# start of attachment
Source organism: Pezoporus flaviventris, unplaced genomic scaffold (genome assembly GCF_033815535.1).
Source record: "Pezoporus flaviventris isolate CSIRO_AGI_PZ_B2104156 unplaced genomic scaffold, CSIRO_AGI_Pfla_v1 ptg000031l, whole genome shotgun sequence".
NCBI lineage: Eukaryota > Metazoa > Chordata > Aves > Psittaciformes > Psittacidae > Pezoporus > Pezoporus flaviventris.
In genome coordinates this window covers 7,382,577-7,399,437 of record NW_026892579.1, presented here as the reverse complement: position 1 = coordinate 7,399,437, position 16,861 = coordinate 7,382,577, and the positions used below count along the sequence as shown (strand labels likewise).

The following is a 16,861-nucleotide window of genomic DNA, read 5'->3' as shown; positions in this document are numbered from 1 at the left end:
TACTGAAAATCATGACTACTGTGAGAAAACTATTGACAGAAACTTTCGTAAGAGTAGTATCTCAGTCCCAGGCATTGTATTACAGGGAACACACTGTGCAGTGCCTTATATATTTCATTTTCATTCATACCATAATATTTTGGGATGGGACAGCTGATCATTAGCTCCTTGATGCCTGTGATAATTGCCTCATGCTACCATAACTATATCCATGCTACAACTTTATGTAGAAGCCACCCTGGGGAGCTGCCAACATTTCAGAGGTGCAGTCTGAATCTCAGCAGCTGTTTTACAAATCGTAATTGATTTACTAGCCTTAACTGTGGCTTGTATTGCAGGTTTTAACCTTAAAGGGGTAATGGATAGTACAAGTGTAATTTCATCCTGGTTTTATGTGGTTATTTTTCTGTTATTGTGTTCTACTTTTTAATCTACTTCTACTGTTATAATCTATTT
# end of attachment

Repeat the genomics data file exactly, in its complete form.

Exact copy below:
Source organism: Pezoporus flaviventris, unplaced genomic scaffold (genome assembly GCF_033815535.1).
Source record: "Pezoporus flaviventris isolate CSIRO_AGI_PZ_B2104156 unplaced genomic scaffold, CSIRO_AGI_Pfla_v1 ptg000031l, whole genome shotgun sequence".
NCBI lineage: Eukaryota > Metazoa > Chordata > Aves > Psittaciformes > Psittacidae > Pezoporus > Pezoporus flaviventris.
In genome coordinates this window covers 7,382,577-7,399,437 of record NW_026892579.1, presented here as the reverse complement: position 1 = coordinate 7,399,437, position 16,861 = coordinate 7,382,577, and the positions used below count along the sequence as shown (strand labels likewise).

The following is a 16,861-nucleotide window of genomic DNA, read 5'->3' as shown; positions in this document are numbered from 1 at the left end:
TACTGAAAATCATGACTACTGTGAGAAAACTATTGACAGAAACTTTCGTAAGAGTAGTATCTCAGTCCCAGGCATTGTATTACAGGGAACACACTGTGCAGTGCCTTATATATTTCATTTTCATTCATACCATAATATTTTGGGATGGGACAGCTGATCATTAGCTCCTTGATGCCTGTGATAATTGCCTCATGCTACCATAACTATATCCATGCTACAACTTTATGTAGAAGCCACCCTGGGGAGCTGCCAACATTTCAGAGGTGCAGTCTGAATCTCAGCAGCTGTTTTACAAATCGTAATTGATTTACTAGCCTTAACTGTGGCTTGTATTGCAGGTTTTAACCTTAAAGGGGTAATGGATAGTACAAGTGTAATTTCATCCTGGTTTTATGTGGTTATTTTTCTGTTATTGTGTTCTACTTTTTAATCTACTTCTACTGTTATAATCTATTT